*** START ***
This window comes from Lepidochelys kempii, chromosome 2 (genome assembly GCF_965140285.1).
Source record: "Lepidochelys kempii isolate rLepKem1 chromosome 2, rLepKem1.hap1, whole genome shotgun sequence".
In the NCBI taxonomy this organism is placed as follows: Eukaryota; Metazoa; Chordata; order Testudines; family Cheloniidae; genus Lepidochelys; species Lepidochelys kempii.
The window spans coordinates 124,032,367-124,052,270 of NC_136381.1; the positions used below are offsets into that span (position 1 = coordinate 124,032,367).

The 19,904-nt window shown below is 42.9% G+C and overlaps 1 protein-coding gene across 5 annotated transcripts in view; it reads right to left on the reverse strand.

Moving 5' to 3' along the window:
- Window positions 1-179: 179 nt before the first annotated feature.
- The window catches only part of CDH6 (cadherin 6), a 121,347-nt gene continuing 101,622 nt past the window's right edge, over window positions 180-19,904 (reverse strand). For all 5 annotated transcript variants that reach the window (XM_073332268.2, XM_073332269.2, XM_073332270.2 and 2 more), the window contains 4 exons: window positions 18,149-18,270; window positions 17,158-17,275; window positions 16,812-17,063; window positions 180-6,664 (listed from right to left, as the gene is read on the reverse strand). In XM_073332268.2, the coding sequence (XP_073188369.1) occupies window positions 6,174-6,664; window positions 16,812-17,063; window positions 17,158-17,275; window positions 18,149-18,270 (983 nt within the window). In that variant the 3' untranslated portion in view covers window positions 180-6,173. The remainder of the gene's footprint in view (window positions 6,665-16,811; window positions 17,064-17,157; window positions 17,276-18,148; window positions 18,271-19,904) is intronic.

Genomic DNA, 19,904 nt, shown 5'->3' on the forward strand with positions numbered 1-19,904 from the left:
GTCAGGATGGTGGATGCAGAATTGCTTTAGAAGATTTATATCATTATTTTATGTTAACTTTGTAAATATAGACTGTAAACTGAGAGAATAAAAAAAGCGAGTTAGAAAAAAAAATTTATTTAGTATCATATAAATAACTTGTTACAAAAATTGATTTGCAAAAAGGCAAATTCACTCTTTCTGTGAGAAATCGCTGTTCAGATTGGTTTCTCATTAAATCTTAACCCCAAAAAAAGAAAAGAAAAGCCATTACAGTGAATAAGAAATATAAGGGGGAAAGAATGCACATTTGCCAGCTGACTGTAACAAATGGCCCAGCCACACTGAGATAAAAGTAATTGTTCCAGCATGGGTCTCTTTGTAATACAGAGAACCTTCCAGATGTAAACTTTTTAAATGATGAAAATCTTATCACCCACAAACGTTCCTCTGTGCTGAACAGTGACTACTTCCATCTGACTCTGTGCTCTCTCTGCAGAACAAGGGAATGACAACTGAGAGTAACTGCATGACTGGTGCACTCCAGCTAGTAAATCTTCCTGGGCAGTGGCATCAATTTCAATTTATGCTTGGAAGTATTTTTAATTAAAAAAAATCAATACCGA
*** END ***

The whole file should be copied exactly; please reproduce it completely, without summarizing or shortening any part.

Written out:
This window comes from Lepidochelys kempii, chromosome 2 (genome assembly GCF_965140285.1).
Source record: "Lepidochelys kempii isolate rLepKem1 chromosome 2, rLepKem1.hap1, whole genome shotgun sequence".
In the NCBI taxonomy this organism is placed as follows: Eukaryota; Metazoa; Chordata; order Testudines; family Cheloniidae; genus Lepidochelys; species Lepidochelys kempii.
The window spans coordinates 124,032,367-124,052,270 of NC_136381.1; the positions used below are offsets into that span (position 1 = coordinate 124,032,367).

The 19,904-nt window shown below is 42.9% G+C and overlaps 1 protein-coding gene across 5 annotated transcripts in view; it reads right to left on the reverse strand.

Moving 5' to 3' along the window:
- Window positions 1-179: 179 nt before the first annotated feature.
- The window catches only part of CDH6 (cadherin 6), a 121,347-nt gene continuing 101,622 nt past the window's right edge, over window positions 180-19,904 (reverse strand). For all 5 annotated transcript variants that reach the window (XM_073332268.2, XM_073332269.2, XM_073332270.2 and 2 more), the window contains 4 exons: window positions 18,149-18,270; window positions 17,158-17,275; window positions 16,812-17,063; window positions 180-6,664 (listed from right to left, as the gene is read on the reverse strand). In XM_073332268.2, the coding sequence (XP_073188369.1) occupies window positions 6,174-6,664; window positions 16,812-17,063; window positions 17,158-17,275; window positions 18,149-18,270 (983 nt within the window). In that variant the 3' untranslated portion in view covers window positions 180-6,173. The remainder of the gene's footprint in view (window positions 6,665-16,811; window positions 17,064-17,157; window positions 17,276-18,148; window positions 18,271-19,904) is intronic.

Genomic DNA, 19,904 nt, shown 5'->3' on the forward strand with positions numbered 1-19,904 from the left:
GTCAGGATGGTGGATGCAGAATTGCTTTAGAAGATTTATATCATTATTTTATGTTAACTTTGTAAATATAGACTGTAAACTGAGAGAATAAAAAAAGCGAGTTAGAAAAAAAAATTTATTTAGTATCATATAAATAACTTGTTACAAAAATTGATTTGCAAAAAGGCAAATTCACTCTTTCTGTGAGAAATCGCTGTTCAGATTGGTTTCTCATTAAATCTTAACCCCAAAAAAAGAAAAGAAAAGCCATTACAGTGAATAAGAAATATAAGGGGGAAAGAATGCACATTTGCCAGCTGACTGTAACAAATGGCCCAGCCACACTGAGATAAAAGTAATTGTTCCAGCATGGGTCTCTTTGTAATACAGAGAACCTTCCAGATGTAAACTTTTTAAATGATGAAAATCTTATCACCCACAAACGTTCCTCTGTGCTGAACAGTGACTACTTCCATCTGACTCTGTGCTCTCTCTGCAGAACAAGGGAATGACAACTGAGAGTAACTGCATGACTGGTGCACTCCAGCTAGTAAATCTTCCTGGGCAGTGGCATCAATTTCAATTTATGCTTGGAAGTATTTTTAATTAAAAAAAATCAATACCGA